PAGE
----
In the past, the council has been responsible for water, electricity and gas supply, further education colleges, public transport and local police and fire services. All are now in the hands of other public- or private- sector bodies.


Coat of arms of Birmingham, as granted in 1889, including an ermine fess (white horizontal band) across the centre to represent Edgbaston

Birmingham's boundaries were expanded at several times during the 19th and 20th centuries.

Birmingham was incorporated as a municipal borough in 1838. The borough initially included the parishes of Birmingham and Edgbaston and part of the parish of Aston. In 1889, the municipal borough of Birmingham was reconstituted as a county borough.

It was expanded in 1891 under the City of Birmingham Extension Order by adding Harborne from Staffordshire and Balsall Heath from Worcestershire, as well as Saltley, a further part of Aston parish. Quinton in Worcestershire was added in 1909.[1]

Greater Birmingham Scheme 1911


1911 saw a large expansion under the Greater Birmingham Scheme, with the addition of Aston Manor and Erdington from Warwickshire, Handsworth from Staffordshire, and Yardley Rural District and the greater part of King's Norton and Northfield from Worcestershire.[2] Perry Barr in Staffordshire was added in 1928.[3] In 1931, parts of the parishes of Minworth, Castle Bromwich, Sheldon and a tiny part of Solihull were added, including the area of Castle Vale, then known as Berwood.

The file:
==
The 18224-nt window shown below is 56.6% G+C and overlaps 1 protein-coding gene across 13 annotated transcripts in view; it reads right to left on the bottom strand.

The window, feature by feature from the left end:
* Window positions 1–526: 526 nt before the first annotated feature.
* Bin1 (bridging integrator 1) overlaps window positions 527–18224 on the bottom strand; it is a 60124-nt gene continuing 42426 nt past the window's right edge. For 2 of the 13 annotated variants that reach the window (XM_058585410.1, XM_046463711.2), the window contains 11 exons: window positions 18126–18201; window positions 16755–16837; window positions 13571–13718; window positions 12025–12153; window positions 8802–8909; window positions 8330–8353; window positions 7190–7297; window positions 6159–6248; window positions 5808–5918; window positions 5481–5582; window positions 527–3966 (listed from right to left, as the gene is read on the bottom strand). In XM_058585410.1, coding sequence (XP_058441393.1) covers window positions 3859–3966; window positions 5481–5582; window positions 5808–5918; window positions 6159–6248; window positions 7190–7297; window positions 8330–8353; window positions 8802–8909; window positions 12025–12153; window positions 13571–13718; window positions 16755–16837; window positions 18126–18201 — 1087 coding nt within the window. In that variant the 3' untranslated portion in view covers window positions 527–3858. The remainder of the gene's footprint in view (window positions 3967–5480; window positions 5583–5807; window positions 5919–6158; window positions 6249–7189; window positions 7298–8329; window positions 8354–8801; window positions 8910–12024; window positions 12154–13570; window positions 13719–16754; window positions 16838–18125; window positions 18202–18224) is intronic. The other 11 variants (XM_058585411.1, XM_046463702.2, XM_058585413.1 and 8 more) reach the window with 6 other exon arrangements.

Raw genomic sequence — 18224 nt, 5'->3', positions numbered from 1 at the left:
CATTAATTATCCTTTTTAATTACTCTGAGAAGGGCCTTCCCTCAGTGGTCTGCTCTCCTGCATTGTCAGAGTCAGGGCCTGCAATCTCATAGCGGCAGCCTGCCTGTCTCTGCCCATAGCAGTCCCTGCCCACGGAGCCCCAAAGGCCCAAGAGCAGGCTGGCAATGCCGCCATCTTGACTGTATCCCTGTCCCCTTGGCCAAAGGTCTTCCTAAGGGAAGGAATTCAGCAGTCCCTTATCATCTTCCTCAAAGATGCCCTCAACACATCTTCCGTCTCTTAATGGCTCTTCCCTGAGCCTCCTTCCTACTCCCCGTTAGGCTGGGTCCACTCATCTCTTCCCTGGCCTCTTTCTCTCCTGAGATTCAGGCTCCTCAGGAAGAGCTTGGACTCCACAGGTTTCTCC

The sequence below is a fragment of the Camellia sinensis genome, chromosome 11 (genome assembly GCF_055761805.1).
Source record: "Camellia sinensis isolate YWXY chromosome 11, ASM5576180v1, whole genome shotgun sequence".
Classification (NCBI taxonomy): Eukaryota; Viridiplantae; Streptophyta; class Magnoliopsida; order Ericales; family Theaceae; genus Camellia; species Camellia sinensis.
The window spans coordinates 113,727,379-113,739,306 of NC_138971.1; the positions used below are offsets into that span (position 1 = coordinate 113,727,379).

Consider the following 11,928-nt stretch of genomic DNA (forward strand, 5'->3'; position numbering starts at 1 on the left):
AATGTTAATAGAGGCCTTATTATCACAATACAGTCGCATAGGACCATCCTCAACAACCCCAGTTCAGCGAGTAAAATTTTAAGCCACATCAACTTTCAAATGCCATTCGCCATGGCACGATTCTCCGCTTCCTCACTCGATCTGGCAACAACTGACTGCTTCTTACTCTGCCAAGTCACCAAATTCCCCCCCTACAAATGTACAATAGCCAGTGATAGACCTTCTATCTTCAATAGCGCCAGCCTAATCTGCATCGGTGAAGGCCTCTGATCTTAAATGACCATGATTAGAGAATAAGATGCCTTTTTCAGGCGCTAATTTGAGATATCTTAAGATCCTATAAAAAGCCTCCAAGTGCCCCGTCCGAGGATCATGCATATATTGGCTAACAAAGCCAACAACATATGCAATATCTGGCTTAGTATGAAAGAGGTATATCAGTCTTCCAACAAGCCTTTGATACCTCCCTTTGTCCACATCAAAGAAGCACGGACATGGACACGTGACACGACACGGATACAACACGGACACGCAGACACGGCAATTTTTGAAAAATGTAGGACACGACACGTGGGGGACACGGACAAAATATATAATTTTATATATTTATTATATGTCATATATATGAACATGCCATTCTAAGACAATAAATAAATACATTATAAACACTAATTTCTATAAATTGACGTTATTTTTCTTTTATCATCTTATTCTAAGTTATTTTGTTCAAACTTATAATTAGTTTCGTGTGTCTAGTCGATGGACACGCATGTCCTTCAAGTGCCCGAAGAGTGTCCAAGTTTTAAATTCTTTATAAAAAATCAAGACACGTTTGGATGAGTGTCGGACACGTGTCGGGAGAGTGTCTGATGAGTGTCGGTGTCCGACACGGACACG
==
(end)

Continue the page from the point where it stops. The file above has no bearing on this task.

Birmingham was reconstituted on 1 April 1974, under the Local Government Act 1972, as a metropolitan district, which covered both the former county borough of Birmingham, and the municipal borough of Sutton Coldfield.

Local government


Birmingham City Council

Birmingham Council House, seen from Victoria Square.